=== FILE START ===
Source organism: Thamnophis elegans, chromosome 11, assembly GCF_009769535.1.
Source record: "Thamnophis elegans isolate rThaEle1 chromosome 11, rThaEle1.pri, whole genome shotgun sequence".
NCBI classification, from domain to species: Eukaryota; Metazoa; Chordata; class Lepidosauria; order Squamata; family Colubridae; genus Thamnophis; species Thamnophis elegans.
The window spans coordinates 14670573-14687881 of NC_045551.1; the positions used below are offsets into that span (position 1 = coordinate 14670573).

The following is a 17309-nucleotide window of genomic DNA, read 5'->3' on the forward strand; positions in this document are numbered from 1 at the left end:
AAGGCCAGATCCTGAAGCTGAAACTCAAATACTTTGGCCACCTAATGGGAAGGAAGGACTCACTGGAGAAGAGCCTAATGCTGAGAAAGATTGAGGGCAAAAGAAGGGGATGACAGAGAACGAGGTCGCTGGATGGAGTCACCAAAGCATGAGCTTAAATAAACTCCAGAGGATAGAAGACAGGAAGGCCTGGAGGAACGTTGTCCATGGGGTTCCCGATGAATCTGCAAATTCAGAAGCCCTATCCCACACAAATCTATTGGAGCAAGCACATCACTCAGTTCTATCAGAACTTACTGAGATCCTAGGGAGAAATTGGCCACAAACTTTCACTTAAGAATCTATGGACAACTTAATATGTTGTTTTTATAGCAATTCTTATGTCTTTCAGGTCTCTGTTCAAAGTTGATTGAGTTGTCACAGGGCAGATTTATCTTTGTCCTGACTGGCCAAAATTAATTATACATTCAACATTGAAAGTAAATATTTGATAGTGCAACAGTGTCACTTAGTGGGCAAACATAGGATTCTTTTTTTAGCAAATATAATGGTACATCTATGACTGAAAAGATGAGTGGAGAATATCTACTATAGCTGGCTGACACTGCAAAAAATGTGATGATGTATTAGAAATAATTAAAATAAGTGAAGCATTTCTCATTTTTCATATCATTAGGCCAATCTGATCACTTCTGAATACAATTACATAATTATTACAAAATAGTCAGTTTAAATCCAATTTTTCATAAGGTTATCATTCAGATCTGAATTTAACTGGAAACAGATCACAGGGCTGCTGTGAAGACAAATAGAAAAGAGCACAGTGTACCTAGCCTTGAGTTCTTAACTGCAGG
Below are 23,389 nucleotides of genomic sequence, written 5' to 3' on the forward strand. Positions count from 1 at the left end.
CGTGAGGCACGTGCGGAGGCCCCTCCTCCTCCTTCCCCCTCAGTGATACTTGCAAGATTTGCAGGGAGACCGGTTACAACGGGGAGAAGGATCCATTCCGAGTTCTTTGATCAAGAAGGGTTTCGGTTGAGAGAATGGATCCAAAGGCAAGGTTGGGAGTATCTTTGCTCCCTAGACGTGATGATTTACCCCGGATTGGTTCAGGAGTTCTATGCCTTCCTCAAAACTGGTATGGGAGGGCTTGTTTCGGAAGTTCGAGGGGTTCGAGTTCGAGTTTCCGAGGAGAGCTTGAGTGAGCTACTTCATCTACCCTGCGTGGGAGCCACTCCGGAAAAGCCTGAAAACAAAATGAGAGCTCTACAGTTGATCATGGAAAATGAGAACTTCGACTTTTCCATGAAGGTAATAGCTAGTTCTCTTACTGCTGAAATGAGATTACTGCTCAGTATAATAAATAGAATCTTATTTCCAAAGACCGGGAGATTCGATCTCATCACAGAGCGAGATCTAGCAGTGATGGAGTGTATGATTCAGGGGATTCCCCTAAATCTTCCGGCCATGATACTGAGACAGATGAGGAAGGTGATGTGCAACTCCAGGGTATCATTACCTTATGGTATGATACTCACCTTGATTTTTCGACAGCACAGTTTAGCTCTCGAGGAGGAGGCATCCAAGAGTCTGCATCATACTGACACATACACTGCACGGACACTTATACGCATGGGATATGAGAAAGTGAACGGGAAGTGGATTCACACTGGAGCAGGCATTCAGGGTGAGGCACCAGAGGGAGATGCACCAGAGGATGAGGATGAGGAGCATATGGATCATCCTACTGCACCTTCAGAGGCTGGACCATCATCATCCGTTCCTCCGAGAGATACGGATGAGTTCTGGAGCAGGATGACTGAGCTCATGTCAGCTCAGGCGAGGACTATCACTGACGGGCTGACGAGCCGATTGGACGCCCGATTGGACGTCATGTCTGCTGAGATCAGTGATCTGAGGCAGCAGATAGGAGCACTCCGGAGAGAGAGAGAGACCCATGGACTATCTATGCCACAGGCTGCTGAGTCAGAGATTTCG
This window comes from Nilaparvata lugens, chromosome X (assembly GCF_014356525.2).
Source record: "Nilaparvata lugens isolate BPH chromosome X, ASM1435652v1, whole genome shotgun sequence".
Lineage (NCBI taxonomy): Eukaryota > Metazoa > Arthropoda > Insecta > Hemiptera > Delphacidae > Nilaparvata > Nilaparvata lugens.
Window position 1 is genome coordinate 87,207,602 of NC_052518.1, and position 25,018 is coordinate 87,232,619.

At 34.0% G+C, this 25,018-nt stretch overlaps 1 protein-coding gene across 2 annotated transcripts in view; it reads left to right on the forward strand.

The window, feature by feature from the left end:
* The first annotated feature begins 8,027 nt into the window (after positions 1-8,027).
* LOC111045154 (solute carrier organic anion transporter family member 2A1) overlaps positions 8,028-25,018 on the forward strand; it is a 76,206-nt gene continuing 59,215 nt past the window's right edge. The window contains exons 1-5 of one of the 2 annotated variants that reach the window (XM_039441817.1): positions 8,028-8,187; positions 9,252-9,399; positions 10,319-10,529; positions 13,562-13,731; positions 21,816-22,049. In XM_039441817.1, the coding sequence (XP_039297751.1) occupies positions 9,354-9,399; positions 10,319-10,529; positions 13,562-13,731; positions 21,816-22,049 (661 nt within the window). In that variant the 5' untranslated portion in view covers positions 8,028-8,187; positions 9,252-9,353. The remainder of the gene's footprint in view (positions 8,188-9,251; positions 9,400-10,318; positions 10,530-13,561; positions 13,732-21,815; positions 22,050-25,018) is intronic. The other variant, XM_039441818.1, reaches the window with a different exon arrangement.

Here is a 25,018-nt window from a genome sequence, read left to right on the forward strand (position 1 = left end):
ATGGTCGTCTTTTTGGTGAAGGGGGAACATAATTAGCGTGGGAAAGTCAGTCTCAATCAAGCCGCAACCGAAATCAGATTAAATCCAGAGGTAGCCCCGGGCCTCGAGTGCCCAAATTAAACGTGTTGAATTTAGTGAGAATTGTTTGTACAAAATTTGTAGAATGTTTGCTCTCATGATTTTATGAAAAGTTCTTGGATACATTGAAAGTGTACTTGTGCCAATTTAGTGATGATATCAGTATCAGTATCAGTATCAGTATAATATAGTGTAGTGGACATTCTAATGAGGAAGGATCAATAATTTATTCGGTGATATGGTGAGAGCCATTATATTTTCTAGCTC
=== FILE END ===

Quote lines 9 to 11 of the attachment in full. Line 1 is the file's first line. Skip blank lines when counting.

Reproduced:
This window comes from Nilaparvata lugens, chromosome X (assembly GCF_014356525.2).
Source record: "Nilaparvata lugens isolate BPH chromosome X, ASM1435652v1, whole genome shotgun sequence".
Lineage (NCBI taxonomy): Eukaryota > Metazoa > Arthropoda > Insecta > Hemiptera > Delphacidae > Nilaparvata > Nilaparvata lugens.